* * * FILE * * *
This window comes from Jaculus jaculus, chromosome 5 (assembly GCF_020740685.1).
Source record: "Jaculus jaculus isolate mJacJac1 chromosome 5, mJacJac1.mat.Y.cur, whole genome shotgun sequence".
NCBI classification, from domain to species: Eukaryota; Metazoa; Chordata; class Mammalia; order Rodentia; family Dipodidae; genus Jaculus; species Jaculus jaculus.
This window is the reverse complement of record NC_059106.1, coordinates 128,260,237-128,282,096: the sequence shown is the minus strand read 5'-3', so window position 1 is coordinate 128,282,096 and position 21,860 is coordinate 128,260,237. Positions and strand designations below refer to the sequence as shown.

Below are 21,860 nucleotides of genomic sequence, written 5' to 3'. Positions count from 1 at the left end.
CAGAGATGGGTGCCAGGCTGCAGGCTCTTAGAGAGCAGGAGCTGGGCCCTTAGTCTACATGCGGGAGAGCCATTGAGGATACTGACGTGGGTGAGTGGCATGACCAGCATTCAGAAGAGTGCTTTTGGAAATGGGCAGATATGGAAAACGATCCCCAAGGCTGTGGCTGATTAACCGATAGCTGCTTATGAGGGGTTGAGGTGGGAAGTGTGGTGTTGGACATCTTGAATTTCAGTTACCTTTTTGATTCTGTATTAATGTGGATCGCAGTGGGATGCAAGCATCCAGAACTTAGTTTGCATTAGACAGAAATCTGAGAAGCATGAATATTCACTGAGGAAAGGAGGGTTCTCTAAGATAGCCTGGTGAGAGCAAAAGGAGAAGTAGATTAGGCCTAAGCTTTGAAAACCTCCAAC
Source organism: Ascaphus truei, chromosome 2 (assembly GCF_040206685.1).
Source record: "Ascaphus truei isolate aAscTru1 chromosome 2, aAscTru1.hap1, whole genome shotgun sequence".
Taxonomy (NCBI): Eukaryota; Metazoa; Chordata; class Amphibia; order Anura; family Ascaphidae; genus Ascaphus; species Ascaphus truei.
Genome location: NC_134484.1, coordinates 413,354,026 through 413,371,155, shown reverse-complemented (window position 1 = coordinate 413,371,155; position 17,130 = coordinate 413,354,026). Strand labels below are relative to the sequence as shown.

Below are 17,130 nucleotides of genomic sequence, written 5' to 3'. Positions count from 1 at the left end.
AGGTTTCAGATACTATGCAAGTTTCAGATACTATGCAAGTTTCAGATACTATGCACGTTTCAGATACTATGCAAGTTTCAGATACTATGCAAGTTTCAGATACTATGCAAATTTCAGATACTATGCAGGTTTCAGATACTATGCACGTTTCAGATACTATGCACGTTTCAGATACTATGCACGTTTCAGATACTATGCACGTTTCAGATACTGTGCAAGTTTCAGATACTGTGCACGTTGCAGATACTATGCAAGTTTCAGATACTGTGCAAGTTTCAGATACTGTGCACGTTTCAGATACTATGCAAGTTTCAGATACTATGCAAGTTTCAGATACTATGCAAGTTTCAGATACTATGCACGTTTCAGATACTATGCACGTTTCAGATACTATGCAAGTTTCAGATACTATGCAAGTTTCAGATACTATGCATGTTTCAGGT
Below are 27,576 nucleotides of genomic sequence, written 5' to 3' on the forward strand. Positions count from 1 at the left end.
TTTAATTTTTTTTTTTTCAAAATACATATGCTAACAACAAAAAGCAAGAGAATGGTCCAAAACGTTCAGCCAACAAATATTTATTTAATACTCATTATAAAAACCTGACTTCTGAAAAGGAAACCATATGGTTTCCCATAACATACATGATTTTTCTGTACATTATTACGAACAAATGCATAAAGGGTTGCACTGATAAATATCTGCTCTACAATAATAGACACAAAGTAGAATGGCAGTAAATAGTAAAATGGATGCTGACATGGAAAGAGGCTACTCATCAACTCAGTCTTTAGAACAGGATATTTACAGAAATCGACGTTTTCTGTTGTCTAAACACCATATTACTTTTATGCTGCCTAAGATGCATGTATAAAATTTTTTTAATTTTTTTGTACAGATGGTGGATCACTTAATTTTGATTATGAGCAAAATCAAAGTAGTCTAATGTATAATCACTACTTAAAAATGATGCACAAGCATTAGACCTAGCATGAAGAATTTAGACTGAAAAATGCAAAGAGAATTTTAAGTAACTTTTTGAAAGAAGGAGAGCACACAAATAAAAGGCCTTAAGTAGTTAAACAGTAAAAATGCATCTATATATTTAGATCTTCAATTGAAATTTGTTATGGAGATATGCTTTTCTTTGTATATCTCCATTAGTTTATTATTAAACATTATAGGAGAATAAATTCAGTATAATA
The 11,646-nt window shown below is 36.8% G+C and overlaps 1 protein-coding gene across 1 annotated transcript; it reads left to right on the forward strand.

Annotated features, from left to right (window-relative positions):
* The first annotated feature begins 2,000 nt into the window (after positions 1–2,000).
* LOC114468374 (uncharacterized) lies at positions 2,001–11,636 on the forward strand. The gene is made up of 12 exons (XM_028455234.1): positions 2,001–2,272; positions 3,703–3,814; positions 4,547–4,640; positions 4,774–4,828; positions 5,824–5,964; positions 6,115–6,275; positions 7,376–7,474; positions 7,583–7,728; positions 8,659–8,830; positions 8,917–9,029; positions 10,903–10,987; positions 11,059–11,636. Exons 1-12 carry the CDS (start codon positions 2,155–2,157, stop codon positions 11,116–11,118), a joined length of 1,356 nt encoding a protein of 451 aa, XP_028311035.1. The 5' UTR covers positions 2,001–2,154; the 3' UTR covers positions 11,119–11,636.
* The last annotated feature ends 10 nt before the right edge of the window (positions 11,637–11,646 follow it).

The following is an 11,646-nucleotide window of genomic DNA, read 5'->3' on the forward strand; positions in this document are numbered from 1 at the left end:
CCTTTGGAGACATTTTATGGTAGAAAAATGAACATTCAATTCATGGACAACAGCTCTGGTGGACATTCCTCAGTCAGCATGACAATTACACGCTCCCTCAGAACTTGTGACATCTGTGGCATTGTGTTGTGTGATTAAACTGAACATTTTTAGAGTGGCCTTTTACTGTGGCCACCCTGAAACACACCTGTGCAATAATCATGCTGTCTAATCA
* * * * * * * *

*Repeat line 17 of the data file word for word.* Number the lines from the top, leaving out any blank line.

* The first annotated feature begins 2,000 nt into the window (after positions 1–2,000).